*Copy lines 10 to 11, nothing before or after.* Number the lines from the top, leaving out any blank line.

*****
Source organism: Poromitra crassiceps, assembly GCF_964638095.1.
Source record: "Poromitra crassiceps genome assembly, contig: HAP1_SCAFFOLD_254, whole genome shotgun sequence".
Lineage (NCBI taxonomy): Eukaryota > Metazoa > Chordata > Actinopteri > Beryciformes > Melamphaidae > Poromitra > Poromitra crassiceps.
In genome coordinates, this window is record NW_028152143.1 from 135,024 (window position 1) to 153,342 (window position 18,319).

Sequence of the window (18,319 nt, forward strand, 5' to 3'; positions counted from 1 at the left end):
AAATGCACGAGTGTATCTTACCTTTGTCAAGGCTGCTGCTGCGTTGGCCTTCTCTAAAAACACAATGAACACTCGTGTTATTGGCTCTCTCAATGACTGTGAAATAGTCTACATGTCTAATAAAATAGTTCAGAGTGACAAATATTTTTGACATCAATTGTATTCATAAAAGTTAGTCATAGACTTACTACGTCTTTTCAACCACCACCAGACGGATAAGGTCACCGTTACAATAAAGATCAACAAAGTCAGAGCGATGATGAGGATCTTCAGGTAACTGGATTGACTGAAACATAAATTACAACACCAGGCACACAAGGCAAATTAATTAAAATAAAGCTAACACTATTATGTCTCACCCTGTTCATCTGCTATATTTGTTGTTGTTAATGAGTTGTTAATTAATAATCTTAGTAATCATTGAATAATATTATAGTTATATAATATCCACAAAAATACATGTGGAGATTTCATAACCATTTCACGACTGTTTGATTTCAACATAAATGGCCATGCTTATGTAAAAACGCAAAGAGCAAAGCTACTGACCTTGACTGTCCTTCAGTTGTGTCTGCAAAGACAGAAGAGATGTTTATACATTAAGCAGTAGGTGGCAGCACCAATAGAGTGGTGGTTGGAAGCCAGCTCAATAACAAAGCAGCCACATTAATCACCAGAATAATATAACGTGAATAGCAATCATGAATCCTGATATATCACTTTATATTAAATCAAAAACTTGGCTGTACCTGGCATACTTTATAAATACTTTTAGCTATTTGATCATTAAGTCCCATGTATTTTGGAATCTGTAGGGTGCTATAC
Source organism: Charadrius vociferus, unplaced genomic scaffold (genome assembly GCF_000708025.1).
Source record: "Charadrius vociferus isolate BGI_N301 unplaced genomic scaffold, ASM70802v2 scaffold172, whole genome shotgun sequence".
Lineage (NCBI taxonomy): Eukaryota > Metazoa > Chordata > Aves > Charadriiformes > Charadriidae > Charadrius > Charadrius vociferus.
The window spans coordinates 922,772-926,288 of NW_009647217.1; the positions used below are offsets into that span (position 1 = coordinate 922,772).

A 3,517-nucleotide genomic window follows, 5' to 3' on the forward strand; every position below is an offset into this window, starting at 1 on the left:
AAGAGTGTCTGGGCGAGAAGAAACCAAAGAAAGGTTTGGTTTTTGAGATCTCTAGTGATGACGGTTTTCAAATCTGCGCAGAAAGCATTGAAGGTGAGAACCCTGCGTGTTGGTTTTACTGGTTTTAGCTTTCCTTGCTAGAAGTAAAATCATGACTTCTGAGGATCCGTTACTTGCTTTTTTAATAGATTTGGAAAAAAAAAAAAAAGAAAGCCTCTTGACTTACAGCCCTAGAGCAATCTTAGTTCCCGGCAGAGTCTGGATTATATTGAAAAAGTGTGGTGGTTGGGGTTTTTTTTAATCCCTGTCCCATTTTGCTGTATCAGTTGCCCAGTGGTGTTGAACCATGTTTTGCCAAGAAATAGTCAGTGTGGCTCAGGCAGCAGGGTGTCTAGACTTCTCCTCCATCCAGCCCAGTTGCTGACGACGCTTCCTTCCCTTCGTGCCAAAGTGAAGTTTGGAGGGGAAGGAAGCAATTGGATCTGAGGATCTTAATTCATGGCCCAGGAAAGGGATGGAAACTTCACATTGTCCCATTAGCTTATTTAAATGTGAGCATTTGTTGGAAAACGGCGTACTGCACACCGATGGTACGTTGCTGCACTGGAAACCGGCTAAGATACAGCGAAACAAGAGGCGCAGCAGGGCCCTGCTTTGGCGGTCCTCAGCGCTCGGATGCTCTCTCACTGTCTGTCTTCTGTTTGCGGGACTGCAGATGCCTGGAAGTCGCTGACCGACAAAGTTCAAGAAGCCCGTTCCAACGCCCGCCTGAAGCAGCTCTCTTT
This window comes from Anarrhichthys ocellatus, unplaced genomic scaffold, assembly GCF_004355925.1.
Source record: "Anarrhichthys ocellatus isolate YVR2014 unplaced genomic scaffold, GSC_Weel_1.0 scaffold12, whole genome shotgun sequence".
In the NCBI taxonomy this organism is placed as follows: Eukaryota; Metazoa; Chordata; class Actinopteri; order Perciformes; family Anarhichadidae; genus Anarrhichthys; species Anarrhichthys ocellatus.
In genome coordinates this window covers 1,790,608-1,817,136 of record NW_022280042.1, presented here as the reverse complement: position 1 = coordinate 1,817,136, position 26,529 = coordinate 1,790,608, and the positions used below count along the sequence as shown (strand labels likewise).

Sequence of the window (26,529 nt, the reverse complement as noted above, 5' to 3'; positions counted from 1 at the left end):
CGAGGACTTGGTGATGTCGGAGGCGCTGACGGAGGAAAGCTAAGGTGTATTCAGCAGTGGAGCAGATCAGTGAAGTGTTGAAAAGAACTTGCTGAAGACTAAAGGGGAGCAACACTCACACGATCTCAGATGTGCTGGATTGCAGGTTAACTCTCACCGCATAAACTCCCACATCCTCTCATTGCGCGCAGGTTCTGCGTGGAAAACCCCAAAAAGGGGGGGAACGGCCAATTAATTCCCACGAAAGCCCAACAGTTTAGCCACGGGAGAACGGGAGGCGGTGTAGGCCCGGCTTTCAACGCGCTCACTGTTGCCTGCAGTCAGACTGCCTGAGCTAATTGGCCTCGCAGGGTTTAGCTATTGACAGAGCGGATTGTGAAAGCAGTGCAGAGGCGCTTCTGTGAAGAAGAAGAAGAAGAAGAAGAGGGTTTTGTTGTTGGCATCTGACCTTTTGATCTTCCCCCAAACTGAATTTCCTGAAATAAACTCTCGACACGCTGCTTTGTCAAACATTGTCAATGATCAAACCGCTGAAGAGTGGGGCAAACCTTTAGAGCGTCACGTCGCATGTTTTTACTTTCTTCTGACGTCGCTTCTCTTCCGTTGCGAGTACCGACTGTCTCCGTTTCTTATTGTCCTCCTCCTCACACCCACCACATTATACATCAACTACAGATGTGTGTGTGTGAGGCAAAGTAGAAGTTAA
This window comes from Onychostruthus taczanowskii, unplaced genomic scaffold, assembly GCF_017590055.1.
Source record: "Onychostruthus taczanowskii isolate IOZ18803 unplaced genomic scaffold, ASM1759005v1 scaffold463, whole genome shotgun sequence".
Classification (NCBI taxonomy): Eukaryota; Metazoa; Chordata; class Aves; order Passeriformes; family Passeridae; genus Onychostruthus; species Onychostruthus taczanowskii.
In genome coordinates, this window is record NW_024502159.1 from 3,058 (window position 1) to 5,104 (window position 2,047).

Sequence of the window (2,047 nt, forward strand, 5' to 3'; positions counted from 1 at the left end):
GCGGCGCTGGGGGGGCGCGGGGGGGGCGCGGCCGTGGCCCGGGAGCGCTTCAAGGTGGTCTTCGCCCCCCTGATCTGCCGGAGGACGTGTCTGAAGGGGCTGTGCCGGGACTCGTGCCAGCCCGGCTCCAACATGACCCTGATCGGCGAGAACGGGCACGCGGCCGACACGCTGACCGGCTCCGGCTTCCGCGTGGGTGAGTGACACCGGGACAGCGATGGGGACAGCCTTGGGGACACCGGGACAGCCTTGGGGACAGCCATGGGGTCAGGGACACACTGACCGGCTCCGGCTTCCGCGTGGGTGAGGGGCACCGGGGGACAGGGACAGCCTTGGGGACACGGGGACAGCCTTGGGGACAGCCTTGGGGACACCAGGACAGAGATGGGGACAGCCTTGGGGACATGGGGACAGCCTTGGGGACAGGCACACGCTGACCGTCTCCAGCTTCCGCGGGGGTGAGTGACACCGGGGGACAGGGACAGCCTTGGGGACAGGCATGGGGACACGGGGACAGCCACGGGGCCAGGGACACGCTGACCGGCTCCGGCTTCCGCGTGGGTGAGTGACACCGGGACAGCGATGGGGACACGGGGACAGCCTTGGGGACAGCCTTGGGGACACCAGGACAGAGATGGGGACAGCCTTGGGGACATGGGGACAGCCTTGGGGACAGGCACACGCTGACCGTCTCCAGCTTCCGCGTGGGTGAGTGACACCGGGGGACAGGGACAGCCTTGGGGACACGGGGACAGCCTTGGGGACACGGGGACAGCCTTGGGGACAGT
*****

The window spans coordinates 922,772-926,288 of NW_009647217.1; the positions used below are offsets into that span (position 1 = coordinate 922,772).

A 3,517-nucleotide genomic window follows, 5' to 3' on the forward strand; every position below is an offset into this window, starting at 1 on the left: